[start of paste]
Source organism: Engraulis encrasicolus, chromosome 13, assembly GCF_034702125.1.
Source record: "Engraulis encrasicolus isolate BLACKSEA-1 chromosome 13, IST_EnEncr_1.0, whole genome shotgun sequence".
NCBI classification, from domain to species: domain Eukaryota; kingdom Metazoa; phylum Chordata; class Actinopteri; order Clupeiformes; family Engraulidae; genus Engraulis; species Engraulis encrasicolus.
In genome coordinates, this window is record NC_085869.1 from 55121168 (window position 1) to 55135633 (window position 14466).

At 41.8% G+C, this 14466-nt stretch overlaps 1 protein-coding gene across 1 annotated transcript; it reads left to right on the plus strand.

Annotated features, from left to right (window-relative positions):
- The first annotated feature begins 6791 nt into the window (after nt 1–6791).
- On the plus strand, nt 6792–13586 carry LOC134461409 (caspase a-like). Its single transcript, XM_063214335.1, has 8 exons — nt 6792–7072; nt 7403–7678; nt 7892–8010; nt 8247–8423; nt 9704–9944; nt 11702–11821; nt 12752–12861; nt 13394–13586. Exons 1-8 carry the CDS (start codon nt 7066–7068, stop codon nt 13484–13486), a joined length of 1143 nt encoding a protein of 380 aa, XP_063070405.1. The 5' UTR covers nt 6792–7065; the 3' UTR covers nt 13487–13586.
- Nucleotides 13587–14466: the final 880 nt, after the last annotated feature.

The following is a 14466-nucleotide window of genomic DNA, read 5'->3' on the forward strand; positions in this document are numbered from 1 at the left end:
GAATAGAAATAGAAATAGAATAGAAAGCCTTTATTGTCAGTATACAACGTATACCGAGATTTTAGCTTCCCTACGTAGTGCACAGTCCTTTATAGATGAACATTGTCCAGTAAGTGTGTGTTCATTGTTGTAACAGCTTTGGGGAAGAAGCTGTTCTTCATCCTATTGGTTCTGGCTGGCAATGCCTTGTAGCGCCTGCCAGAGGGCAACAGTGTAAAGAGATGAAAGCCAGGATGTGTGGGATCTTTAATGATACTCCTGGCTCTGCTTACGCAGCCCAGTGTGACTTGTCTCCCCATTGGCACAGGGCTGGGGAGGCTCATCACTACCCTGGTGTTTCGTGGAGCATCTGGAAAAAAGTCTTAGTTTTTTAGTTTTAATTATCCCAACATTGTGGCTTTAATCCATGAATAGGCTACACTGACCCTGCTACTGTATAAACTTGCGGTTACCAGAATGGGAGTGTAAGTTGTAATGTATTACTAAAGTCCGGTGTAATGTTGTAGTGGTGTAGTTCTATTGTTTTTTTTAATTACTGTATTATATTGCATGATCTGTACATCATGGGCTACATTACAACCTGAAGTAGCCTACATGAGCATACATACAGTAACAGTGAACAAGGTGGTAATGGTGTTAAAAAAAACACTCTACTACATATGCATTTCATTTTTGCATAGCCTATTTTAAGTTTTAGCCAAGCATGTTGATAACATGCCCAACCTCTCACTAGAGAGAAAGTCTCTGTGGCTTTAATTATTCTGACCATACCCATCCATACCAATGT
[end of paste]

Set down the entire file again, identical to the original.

Source organism: Engraulis encrasicolus, chromosome 13, assembly GCF_034702125.1.
Source record: "Engraulis encrasicolus isolate BLACKSEA-1 chromosome 13, IST_EnEncr_1.0, whole genome shotgun sequence".
NCBI classification, from domain to species: domain Eukaryota; kingdom Metazoa; phylum Chordata; class Actinopteri; order Clupeiformes; family Engraulidae; genus Engraulis; species Engraulis encrasicolus.
In genome coordinates, this window is record NC_085869.1 from 55121168 (window position 1) to 55135633 (window position 14466).

At 41.8% G+C, this 14466-nt stretch overlaps 1 protein-coding gene across 1 annotated transcript; it reads left to right on the plus strand.

Annotated features, from left to right (window-relative positions):
- The first annotated feature begins 6791 nt into the window (after nt 1–6791).
- On the plus strand, nt 6792–13586 carry LOC134461409 (caspase a-like). Its single transcript, XM_063214335.1, has 8 exons — nt 6792–7072; nt 7403–7678; nt 7892–8010; nt 8247–8423; nt 9704–9944; nt 11702–11821; nt 12752–12861; nt 13394–13586. Exons 1-8 carry the CDS (start codon nt 7066–7068, stop codon nt 13484–13486), a joined length of 1143 nt encoding a protein of 380 aa, XP_063070405.1. The 5' UTR covers nt 6792–7065; the 3' UTR covers nt 13487–13586.
- Nucleotides 13587–14466: the final 880 nt, after the last annotated feature.

The following is a 14466-nucleotide window of genomic DNA, read 5'->3' on the forward strand; positions in this document are numbered from 1 at the left end:
GAATAGAAATAGAAATAGAATAGAAAGCCTTTATTGTCAGTATACAACGTATACCGAGATTTTAGCTTCCCTACGTAGTGCACAGTCCTTTATAGATGAACATTGTCCAGTAAGTGTGTGTTCATTGTTGTAACAGCTTTGGGGAAGAAGCTGTTCTTCATCCTATTGGTTCTGGCTGGCAATGCCTTGTAGCGCCTGCCAGAGGGCAACAGTGTAAAGAGATGAAAGCCAGGATGTGTGGGATCTTTAATGATACTCCTGGCTCTGCTTACGCAGCCCAGTGTGACTTGTCTCCCCATTGGCACAGGGCTGGGGAGGCTCATCACTACCCTGGTGTTTCGTGGAGCATCTGGAAAAAAGTCTTAGTTTTTTAGTTTTAATTATCCCAACATTGTGGCTTTAATCCATGAATAGGCTACACTGACCCTGCTACTGTATAAACTTGCGGTTACCAGAATGGGAGTGTAAGTTGTAATGTATTACTAAAGTCCGGTGTAATGTTGTAGTGGTGTAGTTCTATTGTTTTTTTTAATTACTGTATTATATTGCATGATCTGTACATCATGGGCTACATTACAACCTGAAGTAGCCTACATGAGCATACATACAGTAACAGTGAACAAGGTGGTAATGGTGTTAAAAAAAACACTCTACTACATATGCATTTCATTTTTGCATAGCCTATTTTAAGTTTTAGCCAAGCATGTTGATAACATGCCCAACCTCTCACTAGAGAGAAAGTCTCTGTGGCTTTAATTATTCTGACCATACCCATCCATACCAATGT